(Of note: updates to this blog are somewhat sporadic these days. Most of my spare writing time goes to my weekly web3 newsletter Block & Mortar or the occasional O’Reilly Radar piece on the intersection of data, marketplaces, and risk.)
For a while, my tagline on Twitter was “no vanity metrics.” And it’d still be there, if Twitter gave us more room to write a bio. But I digress …
“No vanity metrics” was my terse reminder: despite all we hear about the power of data analysis, it’s only valuable when we apply it to what matters. You don’t want to boastfully present some statistic (“we tripled page views last month!”) unless you can then tie that back to your business model (“we monetize page views”).
That’s probably why a colleague recently introduced me to Lloyd Tabb’s “I’m Sorry, But Those Are Vanity Metrics.” I highly recommend you read it. Tabb covers a lot of useful detail – consider his distinction between “vanity metrics” and “clarity metrics” – and hits on two points that are very important to me. And by that, I mean, two points I’ve ranted about before:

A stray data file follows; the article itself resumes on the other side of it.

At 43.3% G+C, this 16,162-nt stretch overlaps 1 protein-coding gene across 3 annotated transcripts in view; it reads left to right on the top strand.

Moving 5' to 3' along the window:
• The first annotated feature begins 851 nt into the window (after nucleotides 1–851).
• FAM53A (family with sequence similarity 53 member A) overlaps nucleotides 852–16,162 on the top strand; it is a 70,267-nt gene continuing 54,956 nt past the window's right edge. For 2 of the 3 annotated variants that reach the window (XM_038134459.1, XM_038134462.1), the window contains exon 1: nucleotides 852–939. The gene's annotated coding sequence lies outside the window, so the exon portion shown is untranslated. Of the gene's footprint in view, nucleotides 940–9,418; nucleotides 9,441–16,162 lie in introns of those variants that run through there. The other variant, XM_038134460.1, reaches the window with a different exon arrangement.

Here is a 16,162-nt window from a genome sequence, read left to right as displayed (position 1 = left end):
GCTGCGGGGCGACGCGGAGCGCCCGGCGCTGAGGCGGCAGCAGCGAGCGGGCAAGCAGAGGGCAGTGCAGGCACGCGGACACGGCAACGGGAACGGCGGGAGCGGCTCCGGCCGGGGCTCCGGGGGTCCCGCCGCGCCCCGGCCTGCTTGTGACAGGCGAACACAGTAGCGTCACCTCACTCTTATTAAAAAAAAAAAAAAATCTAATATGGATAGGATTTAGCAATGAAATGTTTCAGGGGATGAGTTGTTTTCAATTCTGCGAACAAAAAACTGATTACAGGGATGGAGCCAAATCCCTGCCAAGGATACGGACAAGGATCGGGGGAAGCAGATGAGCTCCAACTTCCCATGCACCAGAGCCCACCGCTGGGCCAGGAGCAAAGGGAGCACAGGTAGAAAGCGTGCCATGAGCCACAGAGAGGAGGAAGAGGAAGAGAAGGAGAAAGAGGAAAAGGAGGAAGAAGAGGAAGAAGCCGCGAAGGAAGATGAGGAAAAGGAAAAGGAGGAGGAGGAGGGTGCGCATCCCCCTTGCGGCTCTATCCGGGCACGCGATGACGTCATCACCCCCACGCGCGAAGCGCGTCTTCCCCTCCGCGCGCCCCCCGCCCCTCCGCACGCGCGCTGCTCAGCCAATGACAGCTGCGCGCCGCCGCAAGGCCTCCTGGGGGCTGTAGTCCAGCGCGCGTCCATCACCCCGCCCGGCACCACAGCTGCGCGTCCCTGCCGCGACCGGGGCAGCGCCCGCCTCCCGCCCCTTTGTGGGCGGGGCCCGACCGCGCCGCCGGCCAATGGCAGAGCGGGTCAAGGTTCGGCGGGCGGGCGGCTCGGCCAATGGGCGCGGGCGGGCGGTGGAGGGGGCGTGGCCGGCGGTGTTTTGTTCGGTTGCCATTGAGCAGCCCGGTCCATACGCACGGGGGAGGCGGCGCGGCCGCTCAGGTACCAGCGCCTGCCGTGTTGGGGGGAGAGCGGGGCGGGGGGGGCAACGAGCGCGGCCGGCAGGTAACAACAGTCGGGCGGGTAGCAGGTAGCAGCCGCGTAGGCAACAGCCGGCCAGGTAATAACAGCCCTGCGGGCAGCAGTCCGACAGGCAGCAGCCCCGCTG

- The power of BI
- The value in data folks knowing the business domain
Why is BI so powerful? So long as your data is clean and correct, everything that comes out of BI is a fact. (I cover this in more detail in Question Marks and Periods in the World of Data.) “How many widgets did we sell last year? Broken down by month? And then by store?”
For a company that’s never done BI – or, if they’ve not done it well – getting access to this kind of knowledge can move mountains. These facts form a solid foundation on which to make decisions. “OK, based on these figures and our budget, we need to close our Union Square location.”
Why is it so important for data scientists and ML engineers to know the business domain? Without that knowledge, these very intelligent, highly-skilled people become passive members of your company. They’ll only provide the analyses that you specifically request, instead of proactively cooking up new and useful ideas to share with you.
For the people who ask me: “Why are you touting the benefits of BI? Aren’t you an ML/AI guy?” Sort of? Some of my services involve ML/AI, sure. But overall I’m interested in applying technology to solving problems. That means helping businesses move the needle, whatever the underlying toolset.
And, besides, you can’t do ML/AI until you’ve done BI. I’ve been saying that for years.
(“We’re doing AI” can be another vanity play, but I’ll save that rant for later …)